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The Essay
Show #41
David Gunn
Bon radio. It's Whodunnit Day on Episode 41 of the Sesquihour in which you, our listening audient, can match wits with our Research and Development New Music Junta, assuming that both parties' wits are not currently strewn on the floor by the refrigerator, as happened earlier. It's Whodunnit Day because today's featured guest formerly played the drum kit with the fine late musical ensemble, The Who. Yes, we're mighty delighted to have Keith Moon on the show today, especially in light of his recent death. Later, we'll ask him about playing Ann-Margaret in the movie version of "Tommy," an opera about rocks and other geological wonders of the musical ether.

Anyway, here's how Whodunnit works. I'll read a mystery anecdote in which several important clues are lurking. By utilizing deductive reasoning as well as the handy Kalvos & Damian decoder ring, available soon at finer radio outlets everywhere, you should be able to solve the puzzle and win the prize, should there be one. Here's number one.

Dinah Shore and Harry Belafonte were engaged in a heated game of Whiskers six-draw, their fingers twitching digital codes to their handlers, D.H. Lawrence and Philip, respectively. The game's card sharpener, Danny Kominsky, had twice put keen edges on all of the fours in the deck, and he was not anticipating any further action. But he had not counted on D.H.'s familiarity with pluperfect Moroccan Rules. As Philip whispered strategems vaguely in Harry's direction, D.H. grabbed the rope, twirled it, and flung it over the sheep's head in the adjoining room, all the while flawlessly reciting a rodent doggerel. Over Philip's protestations, Danny proclaimed D.H. poet lariat for the day and was about to award the team 10 jokers draw when a shadowy figure abruptly sprang from under the deck and swatted Dinah's cards from her hand. Philip instantly claimed forty face card fandango, and the game was suddenly Harry's! Who was the shadowy figure?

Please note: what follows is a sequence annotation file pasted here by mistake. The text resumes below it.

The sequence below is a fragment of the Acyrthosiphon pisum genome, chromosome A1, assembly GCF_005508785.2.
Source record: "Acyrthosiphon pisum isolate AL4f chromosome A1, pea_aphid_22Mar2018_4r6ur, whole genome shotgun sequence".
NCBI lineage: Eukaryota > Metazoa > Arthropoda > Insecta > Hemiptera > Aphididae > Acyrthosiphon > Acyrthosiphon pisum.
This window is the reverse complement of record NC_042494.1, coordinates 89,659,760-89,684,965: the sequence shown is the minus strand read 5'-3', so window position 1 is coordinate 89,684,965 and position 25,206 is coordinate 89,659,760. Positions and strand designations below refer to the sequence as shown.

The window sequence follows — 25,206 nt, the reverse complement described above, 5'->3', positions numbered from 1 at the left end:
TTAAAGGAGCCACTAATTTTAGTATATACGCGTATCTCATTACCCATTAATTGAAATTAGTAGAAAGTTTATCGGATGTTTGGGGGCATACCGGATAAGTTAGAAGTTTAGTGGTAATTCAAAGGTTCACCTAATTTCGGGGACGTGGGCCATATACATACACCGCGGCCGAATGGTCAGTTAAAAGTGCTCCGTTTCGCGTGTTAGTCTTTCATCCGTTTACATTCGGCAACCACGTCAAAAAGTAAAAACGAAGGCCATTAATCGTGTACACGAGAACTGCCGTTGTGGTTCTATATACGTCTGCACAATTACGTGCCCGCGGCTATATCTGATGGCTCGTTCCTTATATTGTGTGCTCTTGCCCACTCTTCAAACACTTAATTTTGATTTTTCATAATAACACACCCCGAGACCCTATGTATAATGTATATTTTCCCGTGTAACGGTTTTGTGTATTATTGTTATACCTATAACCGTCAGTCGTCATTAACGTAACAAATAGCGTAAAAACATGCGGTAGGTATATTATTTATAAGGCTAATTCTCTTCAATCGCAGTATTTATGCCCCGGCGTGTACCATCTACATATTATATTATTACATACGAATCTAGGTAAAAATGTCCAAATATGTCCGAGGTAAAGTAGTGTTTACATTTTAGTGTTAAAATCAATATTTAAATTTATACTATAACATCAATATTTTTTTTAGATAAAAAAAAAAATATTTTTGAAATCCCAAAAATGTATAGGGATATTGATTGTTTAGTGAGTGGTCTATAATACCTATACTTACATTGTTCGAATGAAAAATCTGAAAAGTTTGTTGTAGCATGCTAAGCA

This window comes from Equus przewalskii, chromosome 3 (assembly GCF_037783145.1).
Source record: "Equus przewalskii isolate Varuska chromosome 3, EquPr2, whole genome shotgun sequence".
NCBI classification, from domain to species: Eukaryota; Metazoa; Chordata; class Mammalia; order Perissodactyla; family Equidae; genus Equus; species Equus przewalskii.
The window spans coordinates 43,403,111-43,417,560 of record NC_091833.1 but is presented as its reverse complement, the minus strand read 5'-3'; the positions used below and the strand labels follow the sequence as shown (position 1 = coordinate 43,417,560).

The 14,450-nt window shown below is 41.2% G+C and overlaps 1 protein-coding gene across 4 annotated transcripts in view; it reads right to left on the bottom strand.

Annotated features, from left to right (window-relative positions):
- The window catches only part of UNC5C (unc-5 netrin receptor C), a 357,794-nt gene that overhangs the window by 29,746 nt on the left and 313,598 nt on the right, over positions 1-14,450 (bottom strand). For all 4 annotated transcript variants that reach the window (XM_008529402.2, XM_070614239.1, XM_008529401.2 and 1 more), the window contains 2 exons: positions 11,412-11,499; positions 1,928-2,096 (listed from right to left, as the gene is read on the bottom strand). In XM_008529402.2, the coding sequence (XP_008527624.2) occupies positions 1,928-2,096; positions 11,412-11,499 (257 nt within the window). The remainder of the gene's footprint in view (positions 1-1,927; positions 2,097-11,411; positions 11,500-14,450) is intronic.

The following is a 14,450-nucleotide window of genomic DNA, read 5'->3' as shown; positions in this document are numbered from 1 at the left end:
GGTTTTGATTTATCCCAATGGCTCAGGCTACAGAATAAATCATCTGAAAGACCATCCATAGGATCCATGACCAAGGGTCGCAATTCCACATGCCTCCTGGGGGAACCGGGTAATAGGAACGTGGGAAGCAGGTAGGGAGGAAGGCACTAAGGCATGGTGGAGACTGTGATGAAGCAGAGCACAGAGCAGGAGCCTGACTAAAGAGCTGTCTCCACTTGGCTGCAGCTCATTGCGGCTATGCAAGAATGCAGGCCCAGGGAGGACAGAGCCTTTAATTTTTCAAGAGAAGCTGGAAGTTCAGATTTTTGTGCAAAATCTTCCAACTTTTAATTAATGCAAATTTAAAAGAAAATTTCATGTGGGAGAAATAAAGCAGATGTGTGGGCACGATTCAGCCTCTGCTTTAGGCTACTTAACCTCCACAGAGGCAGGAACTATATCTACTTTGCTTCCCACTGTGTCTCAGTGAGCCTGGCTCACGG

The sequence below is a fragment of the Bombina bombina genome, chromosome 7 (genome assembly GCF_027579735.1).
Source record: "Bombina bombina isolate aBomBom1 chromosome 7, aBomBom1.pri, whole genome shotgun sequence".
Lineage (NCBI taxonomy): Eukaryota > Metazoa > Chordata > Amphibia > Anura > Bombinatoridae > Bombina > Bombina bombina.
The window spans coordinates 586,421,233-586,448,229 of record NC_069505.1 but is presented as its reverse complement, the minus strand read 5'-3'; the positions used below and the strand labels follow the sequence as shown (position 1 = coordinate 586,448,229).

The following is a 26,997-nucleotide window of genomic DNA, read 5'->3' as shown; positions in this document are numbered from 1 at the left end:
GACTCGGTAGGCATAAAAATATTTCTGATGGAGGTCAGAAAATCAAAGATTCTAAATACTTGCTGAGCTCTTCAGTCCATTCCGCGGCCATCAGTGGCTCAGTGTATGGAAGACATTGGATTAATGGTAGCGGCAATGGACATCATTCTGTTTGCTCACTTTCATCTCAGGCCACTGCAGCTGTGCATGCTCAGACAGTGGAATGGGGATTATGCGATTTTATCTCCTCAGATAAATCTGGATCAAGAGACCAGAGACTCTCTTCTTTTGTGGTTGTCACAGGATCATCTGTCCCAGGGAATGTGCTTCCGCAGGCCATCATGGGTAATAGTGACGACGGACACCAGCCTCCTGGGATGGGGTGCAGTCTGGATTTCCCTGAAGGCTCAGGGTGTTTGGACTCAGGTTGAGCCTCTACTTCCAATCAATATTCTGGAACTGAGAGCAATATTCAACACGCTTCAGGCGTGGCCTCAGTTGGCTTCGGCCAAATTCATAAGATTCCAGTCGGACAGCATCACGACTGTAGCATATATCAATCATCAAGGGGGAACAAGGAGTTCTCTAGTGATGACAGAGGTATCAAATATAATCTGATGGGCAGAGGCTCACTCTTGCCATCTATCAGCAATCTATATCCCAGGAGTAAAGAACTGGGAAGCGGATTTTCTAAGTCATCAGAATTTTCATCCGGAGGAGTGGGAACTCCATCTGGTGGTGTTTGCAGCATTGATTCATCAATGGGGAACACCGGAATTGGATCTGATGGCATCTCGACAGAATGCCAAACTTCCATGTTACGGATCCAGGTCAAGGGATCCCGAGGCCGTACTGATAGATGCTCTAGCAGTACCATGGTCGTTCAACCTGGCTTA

Mystery #2. Marc, Tom, Simon, Kurt and Bedrich sit at separate tables in a cantina in Texas, ten dusty miles from Mexico. Each is wanted for questioning by the police, and each has ordered take-out. While they wait, they fidget. Kurt fusses with his hair, which has been recently pomaded and smells of bay scallops. Marc imagines everyone else in the world doing deep knee bends, while he is instead taking out the trash. Tom repeatedly empties his pockets of silverware, aligns them on the table, then scoops them up and jams them back in his pockets. Simon eyes the others from a tiny hole in the back of his neck through which he can also detect semi-lethal W-rays. And Bedrich ... wait a moment. What happened to Bedrich? He's gone! Where has he gone?

Mystery #3. Two guys sit hunched over microphones in a radio station with shadowy ties to le flambeau oriange. One rails at the unconscionable treatment of the avant- garde in today's family values marketplace. The other searches for food scraps in the studio waste bin. Their radio attire might make J.R. Crew yearn for retirement. Who are they?

The answer to all three questions is Kalvos & Damian's New Music Sesquihour, this portion of which is being brought to you by Kalvos & Damian's New Music Sesquihour, who invite you to listen to Kalvos & Damian's New Music Sesquihour if you aren't already doing so.

Coming up is "The Best of the Sesquihour, mark 8," in which episodes 36 through 40 have been run through the musical cuisinart and spat back out into six minutes worth of listenable snippets. Before that, however, it's Keith Moon, and before that it's Glenn Miller, and before that -- even before Dinah can retrieve her cards -- it's Kalvos.